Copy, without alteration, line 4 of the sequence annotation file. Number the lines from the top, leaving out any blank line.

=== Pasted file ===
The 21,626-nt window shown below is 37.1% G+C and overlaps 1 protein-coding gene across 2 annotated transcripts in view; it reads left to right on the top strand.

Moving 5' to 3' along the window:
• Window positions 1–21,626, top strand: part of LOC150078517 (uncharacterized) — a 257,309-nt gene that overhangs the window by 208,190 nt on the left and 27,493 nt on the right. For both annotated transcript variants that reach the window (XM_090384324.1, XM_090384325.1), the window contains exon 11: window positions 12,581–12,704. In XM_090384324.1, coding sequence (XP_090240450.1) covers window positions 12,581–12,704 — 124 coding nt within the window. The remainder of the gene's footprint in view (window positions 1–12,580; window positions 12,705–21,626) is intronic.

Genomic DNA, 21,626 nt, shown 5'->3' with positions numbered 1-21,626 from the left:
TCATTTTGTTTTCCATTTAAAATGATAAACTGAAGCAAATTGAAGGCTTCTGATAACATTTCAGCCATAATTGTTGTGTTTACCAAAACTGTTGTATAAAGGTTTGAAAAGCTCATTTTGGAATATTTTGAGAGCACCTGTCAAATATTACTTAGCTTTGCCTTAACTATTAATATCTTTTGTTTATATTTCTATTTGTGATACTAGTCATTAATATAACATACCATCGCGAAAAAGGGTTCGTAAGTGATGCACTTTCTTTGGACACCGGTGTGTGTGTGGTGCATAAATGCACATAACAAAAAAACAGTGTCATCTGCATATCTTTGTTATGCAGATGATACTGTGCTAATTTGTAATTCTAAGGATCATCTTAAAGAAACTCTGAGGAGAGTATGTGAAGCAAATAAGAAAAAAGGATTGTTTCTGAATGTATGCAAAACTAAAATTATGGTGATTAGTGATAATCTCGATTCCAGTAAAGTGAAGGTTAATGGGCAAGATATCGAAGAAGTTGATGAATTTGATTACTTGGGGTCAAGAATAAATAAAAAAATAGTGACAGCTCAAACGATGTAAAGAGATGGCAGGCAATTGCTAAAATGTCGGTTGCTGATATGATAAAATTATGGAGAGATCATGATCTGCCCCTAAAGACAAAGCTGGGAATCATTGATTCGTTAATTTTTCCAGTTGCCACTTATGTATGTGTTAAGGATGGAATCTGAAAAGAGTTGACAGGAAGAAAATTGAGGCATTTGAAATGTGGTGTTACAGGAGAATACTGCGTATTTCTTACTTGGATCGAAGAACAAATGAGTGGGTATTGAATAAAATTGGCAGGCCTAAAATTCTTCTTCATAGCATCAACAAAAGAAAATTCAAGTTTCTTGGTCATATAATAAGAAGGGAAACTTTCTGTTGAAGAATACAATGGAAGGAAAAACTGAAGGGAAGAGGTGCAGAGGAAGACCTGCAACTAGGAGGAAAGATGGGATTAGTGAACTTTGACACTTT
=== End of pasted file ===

Genomic DNA, 21,626 nt, shown 5'->3' with positions numbered 1-21,626 from the left: